After 10 years of searching for Dennis Jones we finally located him. After we posted the story about Dennis during Tet in Kontum when he pulled an NVA soldier through a window, Bud Roach suggested we contact the local newspaper in Pocatello, ID where Dennis was from. We sent the “Ivy Leaf” article to the newspaper and after a telephone conversation with the reporter a news item ran in the Idaho Standard Journal recently as follows:
Heroic Vietnam veteran sought
Poky native served from 1967 to 1968
BY JIMMY HANCOCK
Since members of his outfit in Vietnam began holding annual reunions about 10 years ago, Fred Childs says attendance has grown more than 10-fold. But there’s one person the group is still trying to track down. He’s the solider who braved a hail of bullets and knocked a Viet Cong solider cold with one punch.
“We haven’t had any contact with Dennis (Jones) since Vietnam,” said Childs via telephone from his Pasadena, Calif., home. “We just have not been able to locate Dennis.” The only thing Childs really knows about Jones is that he was originally from Pocatello.
That first reunion of men from the 1st Battalion, 22nd Infantry, 4th Division who served in Vietnam from July of 1967 to August of 1968, consisted of five guys, Childs said. This year, at the reunion planned for June in San Antonio, Texas, he’s expecting 60 to show up. Each year, Jones is a topic of conversation. And each year, no one knows anything new about where he is. Childs says there weren’t many ways that Jones stood out. In fact, he says most of the men in the outfit, which was in a forward area much of the time, were pretty much all about business.
But there was one thing about Jones that made him legendary — something he did that even caught the attention of the U.S. Army’s journalists.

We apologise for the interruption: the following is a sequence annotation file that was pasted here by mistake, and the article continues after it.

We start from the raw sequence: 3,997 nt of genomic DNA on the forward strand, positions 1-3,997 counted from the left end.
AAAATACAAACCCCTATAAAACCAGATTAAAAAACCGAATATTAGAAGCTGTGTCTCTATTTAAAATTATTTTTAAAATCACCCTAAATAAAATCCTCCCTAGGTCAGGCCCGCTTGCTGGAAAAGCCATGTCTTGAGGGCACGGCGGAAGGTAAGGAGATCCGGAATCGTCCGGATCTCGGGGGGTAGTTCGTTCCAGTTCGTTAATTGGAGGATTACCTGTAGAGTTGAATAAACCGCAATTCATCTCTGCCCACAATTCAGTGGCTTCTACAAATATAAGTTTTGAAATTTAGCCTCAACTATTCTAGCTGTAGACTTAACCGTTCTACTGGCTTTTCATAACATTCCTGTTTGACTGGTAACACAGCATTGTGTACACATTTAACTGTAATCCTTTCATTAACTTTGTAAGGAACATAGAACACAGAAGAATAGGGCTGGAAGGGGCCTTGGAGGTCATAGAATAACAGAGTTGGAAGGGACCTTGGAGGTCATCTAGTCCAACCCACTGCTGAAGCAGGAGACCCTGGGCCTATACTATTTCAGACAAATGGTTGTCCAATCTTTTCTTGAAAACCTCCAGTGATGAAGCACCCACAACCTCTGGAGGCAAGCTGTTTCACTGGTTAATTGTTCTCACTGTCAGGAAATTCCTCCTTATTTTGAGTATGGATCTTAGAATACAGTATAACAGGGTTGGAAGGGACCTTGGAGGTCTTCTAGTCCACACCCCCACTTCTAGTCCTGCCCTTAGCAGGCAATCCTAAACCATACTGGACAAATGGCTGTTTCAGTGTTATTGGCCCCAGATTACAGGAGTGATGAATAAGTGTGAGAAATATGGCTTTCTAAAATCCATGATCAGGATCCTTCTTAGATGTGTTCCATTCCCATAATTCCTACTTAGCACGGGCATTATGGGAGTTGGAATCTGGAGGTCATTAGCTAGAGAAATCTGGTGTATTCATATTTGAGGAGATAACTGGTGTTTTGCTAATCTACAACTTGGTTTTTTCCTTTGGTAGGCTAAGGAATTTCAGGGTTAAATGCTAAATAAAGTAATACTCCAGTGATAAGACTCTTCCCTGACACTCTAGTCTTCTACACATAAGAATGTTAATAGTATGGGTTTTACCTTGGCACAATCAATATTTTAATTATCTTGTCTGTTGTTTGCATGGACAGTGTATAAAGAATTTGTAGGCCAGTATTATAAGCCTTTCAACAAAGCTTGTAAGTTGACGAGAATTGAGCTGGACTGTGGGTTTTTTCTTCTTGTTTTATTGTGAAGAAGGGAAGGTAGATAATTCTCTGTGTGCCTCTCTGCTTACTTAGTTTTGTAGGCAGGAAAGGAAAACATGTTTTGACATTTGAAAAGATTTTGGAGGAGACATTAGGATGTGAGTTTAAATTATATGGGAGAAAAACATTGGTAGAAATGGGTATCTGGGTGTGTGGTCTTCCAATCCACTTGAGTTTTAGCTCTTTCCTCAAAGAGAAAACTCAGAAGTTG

According to the story, Jones rushed an armed member of the North Vietnamese Army who was continuously firing at his outfit. “It was during the Tet Offensive in February of 1968,” Childs said. “We were in a compound in Kontum where there used to be an old language school.” The NVA had overrun Kontum and Childs and his comrades were sent there to clear the opposing forces out of the area. They were dropped into Kontum on Feb. 1, 1968, and the following day were trying to make a sweep through the old language school.
Childs said there was a sniper in the steeple of a nearby church who was shooting at them, another NVA soldier in a building shooting at them through a window and several others in a nearby field. Although they had managed to kill the sniper, and were taking fire from those men in the field, Childs says it was the NVA soldier in the building who was pinning them down.
“He just kept firing at us through a window. No matter if we fired back, he just kept firing,” Childs said.
At some point, Jones decided enough was enough. He decided someone had to do something. “All of a sudden he just took off,” Childs said of Jones. “He just got up and ran across the compound.” It was about 50 meters, or 165 feet that Jones ran to reach the NVA soldier, and when he did, there was no hesitation. “He pulled this guy out of the window and hit him,” Childs said.
In a story forwarded via email by Childs that was written about the incident at the time it happened, a fellow soldier Roger Ziegler, is quoted as saying that Jones, “pulled this North Vietnamese Army soldier right through the window and bagged him with a good hard right.” Looking back on the incident, and remembering Jones, Childs said it was something you could see Jones doing, but not something he ever did with the exception of that single incident.
Also quoted in the story is a J.R. Farmer, another member of what is known as “Charlie Company.” Both Farmer and Ziegler, Childs said, died three days later during another battle in Kontum. [Farmer is still living, Roger Ziegler KIA 4/27/1968 and Gary Campen quoted in the story KIA 2/5/1968]
Childs is hoping Jones himself, or someone who knows him, or knows of his whereabouts, will reach out to him. He has a website dedicated to Charlie Company, which he says served continuously in Vietnam from 1966 to 1972. The website, charliecompany.org, is filled with pictures of and stories about some of Charlie Company’s Vietnam veterans. Childs can be reached through that site.
Now for the rest of the story…
We received 5-6 responses from this article which I forwarded to Bud. One of them was from Dennis’s daughter. Bud contacted her and obtained the telephone number to contact him. After talking to Dennis, Bud invited him to our reunion. Dennis will be there.